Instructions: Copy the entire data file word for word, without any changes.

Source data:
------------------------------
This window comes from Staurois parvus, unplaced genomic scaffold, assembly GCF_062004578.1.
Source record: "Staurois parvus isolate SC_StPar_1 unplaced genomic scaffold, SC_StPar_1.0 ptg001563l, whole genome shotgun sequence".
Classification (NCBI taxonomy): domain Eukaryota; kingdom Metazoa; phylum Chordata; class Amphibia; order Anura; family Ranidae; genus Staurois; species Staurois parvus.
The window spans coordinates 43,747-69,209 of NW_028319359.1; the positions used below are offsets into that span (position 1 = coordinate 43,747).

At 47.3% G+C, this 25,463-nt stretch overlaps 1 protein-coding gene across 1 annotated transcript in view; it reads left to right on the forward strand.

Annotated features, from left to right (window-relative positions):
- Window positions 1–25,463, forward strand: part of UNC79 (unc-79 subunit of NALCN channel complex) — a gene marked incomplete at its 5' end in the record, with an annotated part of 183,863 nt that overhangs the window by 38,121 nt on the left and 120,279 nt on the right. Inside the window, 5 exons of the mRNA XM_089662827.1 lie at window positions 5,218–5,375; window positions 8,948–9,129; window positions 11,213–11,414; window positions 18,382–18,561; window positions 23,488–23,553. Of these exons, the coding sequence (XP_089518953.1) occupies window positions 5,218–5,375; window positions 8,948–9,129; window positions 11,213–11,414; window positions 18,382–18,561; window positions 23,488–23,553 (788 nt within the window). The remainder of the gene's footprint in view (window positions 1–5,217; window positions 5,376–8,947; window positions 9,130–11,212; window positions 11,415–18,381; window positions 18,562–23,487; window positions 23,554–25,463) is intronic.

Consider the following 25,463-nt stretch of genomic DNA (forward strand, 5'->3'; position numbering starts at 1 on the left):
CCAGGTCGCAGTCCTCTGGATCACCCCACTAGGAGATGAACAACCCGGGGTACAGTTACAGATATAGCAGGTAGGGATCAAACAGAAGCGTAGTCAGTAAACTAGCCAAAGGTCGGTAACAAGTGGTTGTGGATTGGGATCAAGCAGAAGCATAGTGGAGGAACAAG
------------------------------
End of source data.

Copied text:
This window comes from Staurois parvus, unplaced genomic scaffold, assembly GCF_062004578.1.
Source record: "Staurois parvus isolate SC_StPar_1 unplaced genomic scaffold, SC_StPar_1.0 ptg001563l, whole genome shotgun sequence".
Classification (NCBI taxonomy): domain Eukaryota; kingdom Metazoa; phylum Chordata; class Amphibia; order Anura; family Ranidae; genus Staurois; species Staurois parvus.
The window spans coordinates 43,747-69,209 of NW_028319359.1; the positions used below are offsets into that span (position 1 = coordinate 43,747).

At 47.3% G+C, this 25,463-nt stretch overlaps 1 protein-coding gene across 1 annotated transcript in view; it reads left to right on the forward strand.

Annotated features, from left to right (window-relative positions):
- Window positions 1–25,463, forward strand: part of UNC79 (unc-79 subunit of NALCN channel complex) — a gene marked incomplete at its 5' end in the record, with an annotated part of 183,863 nt that overhangs the window by 38,121 nt on the left and 120,279 nt on the right. Inside the window, 5 exons of the mRNA XM_089662827.1 lie at window positions 5,218–5,375; window positions 8,948–9,129; window positions 11,213–11,414; window positions 18,382–18,561; window positions 23,488–23,553. Of these exons, the coding sequence (XP_089518953.1) occupies window positions 5,218–5,375; window positions 8,948–9,129; window positions 11,213–11,414; window positions 18,382–18,561; window positions 23,488–23,553 (788 nt within the window). The remainder of the gene's footprint in view (window positions 1–5,217; window positions 5,376–8,947; window positions 9,130–11,212; window positions 11,415–18,381; window positions 18,562–23,487; window positions 23,554–25,463) is intronic.

Consider the following 25,463-nt stretch of genomic DNA (forward strand, 5'->3'; position numbering starts at 1 on the left):
CCAGGTCGCAGTCCTCTGGATCACCCCACTAGGAGATGAACAACCCGGGGTACAGTTACAGATATAGCAGGTAGGGATCAAACAGAAGCGTAGTCAGTAAACTAGCCAAAGGTCGGTAACAAGTGGTTGTGGATTGGGATCAAGCAGAAGCATAGTGGAGGAACAAG